Tens of Thousands Take to Streets in Myanmar to Protest Military Regime
By The Irrawaddy 7 February 2021
YANGON—Myanmar rose up in defiance on Sunday, with tens of thousands of people pouring onto the streets of major cities to stage peaceful protests against the country’s latest military coup and the arrests of President U Win Myint and State Counselor Daw Aung San Suu Kyi on Monday.
The Southeast Asian country has experienced four military takeovers since its independence from the British in 1948. The previous military regime ended in 2011.
The popular protests against the recently imposed military rule began to gather steam on Saturday in the country’s business hub, Yangon, before spreading to other cities on Sunday, from Kachin’s jade town of Hpakant in the north to the capital Naypyitaw, Mandalay, Magwe, and the UNESCO World Heritage city of Bagan in central Myanmar, to Myawaddy, a border town in the country’s south. There were also marches in Pathein in the Irrawaddy Delta and the ruby town of Moegyoke.
In Yangon, the epicenter of the opposition, protests in Hledan near the Yangon University campus and downtown, initially organized by workers and students, were soon joined by tens of thousands of people from every walk of life—from university students to government employees to housewives—starting on Saturday afternoon. Many held placards reading “Free Daw Aung San Suu Kyi and President U Win Myint!”; signs emblazoned with “I Voted NLD: Respect Our Votes” and “Down With Military Dictatorship!” were also common sights.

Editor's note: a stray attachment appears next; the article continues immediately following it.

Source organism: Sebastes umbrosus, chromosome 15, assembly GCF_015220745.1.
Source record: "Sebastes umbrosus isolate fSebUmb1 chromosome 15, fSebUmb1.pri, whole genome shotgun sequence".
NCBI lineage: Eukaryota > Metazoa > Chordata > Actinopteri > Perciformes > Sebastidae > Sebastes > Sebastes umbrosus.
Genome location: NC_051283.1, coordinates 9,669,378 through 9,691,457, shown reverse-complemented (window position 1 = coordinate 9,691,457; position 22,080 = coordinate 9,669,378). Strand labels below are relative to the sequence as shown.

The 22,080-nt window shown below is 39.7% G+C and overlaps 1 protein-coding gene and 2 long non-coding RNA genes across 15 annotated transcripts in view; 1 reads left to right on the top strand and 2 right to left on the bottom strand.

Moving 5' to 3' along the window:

Since Saturday, the city has resounded with chanted slogans such as “Down With Military Dictatorship!” as protest columns marched down to Hledan and downtown from other parts of the city. They waved the flags of Daw Aung San Suu Kyi’s National League for Democracy (NLD) and student unions, and shouted “Good Health to Mother Suu” (referring to Daw Aung San Suu Kyi) through their facemasks—COVID-19 remains a threat in the country—while raising three fingers in a defiant salute borrowed from the “Hunger Games” films. Bystanders returned the salutes. Drivers honked their car horns to show their support for the protesters and their opposition to the coup.
Historically known for its total lack of tolerance for popular protest and its willingness to crack down on them brutally, as it did in 1988 and 2007, the military regime has been unusually unresponsive so far, though riot police have been deployed heavily near the protests.
‘For our future’
Just four years old, Myanmar’s democracy came to an abrupt end on Monday when the country’s military staged a coup and arrested the nation’s elected leaders, claiming that the general election that brought a landslide victory to Daw Aung San Suu Kyi’s NLD for a second time in a row was stolen. This attempt at justification has been widely ridiculed as a lame excuse by the people; it is an open secret that the military chief, Senior General Min Aung Hlaing, eyed the country’s presidency.